Chalk Mountain- If you blink you your eyes, you’ll miss Lodge No. 894. But, even if you see it, you’ll probably think it’s not used anymore.
It is … barely. It’s wedged inside the upstairs of an old, wooden frame building. That’s why you’ll probably doubt that the loge exists. The building looks more like a monument of yesterdays fading into time than the home of a lodge. “Ha. Ha. Yeah, most people think it’s an oddity when they see it (the lodge building). I guess I would too if I weren’t so used to seeing it. But it would be an oddity to me if it weren’t there,” says Roy Underwood, one of the members. Underwood, who at 78 says he quit paying attention to his age when he realized he wasn’t getting any younger, says his uncle built the building. “When he was building it, they wanted to put a lodge on top and that was fine with Uncle Jim because from the top on up was what cost the most to build,” he says. So the upstairs became the Lodge. Downstairs was his uncle’s store in Chalk Mountain, which today is little more than a memory on Highway 67 in the eastern part of Erath County. Underwood, whose house is a short distance from the lodge, grins as he recalls what the store was like.” That’s where I stole my first candy, me and my cousin would come over here and sometimes when my uncle would leave to make the rounds of the city, we would fill our pockets with candy,” he says. He laughs and begins leading the way to the lodge. A pile of tops from cedar trees, thick and green, are burning in a nearby rock grate. The smoke and smell is heavy… as Underwood talks about Chalk Mountain.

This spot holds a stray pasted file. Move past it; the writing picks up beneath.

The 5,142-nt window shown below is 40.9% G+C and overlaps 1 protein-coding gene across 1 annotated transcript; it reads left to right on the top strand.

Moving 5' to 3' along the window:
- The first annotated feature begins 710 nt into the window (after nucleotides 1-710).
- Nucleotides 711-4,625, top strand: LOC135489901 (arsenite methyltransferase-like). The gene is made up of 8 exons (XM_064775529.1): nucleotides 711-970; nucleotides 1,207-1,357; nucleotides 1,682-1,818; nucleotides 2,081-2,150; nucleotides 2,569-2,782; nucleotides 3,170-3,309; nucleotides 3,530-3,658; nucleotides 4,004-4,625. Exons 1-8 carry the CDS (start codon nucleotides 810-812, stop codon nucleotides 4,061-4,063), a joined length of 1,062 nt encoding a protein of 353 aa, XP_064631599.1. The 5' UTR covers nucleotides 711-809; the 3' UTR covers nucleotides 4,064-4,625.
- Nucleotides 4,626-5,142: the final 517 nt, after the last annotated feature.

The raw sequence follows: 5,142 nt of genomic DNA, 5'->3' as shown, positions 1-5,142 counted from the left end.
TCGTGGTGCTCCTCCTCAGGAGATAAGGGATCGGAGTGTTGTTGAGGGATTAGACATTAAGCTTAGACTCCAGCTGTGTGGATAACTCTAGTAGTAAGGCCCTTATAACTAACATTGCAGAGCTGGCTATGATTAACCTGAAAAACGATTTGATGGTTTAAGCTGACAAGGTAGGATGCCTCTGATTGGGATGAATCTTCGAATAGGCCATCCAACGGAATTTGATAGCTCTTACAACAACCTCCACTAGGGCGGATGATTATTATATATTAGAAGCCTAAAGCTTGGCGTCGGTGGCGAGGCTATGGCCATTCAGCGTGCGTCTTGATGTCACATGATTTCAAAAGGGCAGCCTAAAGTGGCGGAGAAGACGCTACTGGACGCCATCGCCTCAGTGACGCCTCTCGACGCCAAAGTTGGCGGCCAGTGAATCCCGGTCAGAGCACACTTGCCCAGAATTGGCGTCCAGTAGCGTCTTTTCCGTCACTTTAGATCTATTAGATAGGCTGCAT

“This town, oh it was like all the other little bergs. It was serving a purpose. Then the Model T came and it took the people to towns and these little bergs dried up.” He is on the steps leading upstairs. Below is the part that used to be the store. Large telephone pole braces are holding up the top floor. Underwood pauses a moment. He is chewing tobacco. He has the country man’s hands–cracked, lined, thick and strong. One feels he could almost twist the padlock off if he wants to. He says the land on which he is standing was owned by his grandfather, a Civil War veteran. He came home from the war with two wounds but lived to be quite old. Underwood opens the door, flicks on a light switch and leads the way upstairs. The steps are in good condition, but creak with age. “How many members…Hell, I don’t know, really I think we have about 30,” Underwood says. He’s upstairs now where the members meet once a month, or when the moon is full. The wooden walls have remnants of what apparently was once bright wall paper. It’s torn and hanging in strips. The ceiling is wooden and there’s an old wood stove for heat. Some of the windows are broken. Sitting near the chairs are several coffee cans that are used for spittoons. Underwood scores a bulls eye in one with his dark stream of tobacco juice.
There is a certificate hanging on the wall. It says the lodge was chartered on Dec. 8, 1904. Underwood puts on an old top hat. He looks like a movie character actor as he walks around wearing the hat. His deep, brown colored eyes are dancing in the fading light. A bee is trying frantically to find its way outside of one of the window panes. Dirt daubers have made nests in the ceilings and on some of the walls. “Oh, I enjoy this lodge. I know all of the members and I usually know who will be here. Lots of times, since this thing has become such an antique, we have more visitors than we do members in attendance. I guess they get a kick out of the antiquity.” Underwood says. He leads the way outside. The padlock snaps loudly. Underwood stands back and looks at the old building. “Yes sir, I would really miss this place, he says. The wind catches his words and carries them down to some cedar brakes edging out from the nearby pocket of hills. A full moon is just coming up. It looks like a pocket of chalk dust framed in slow motion camera action. When the members step outside their houses tonight and look at the moon, they’ll know it will soon be meeting time.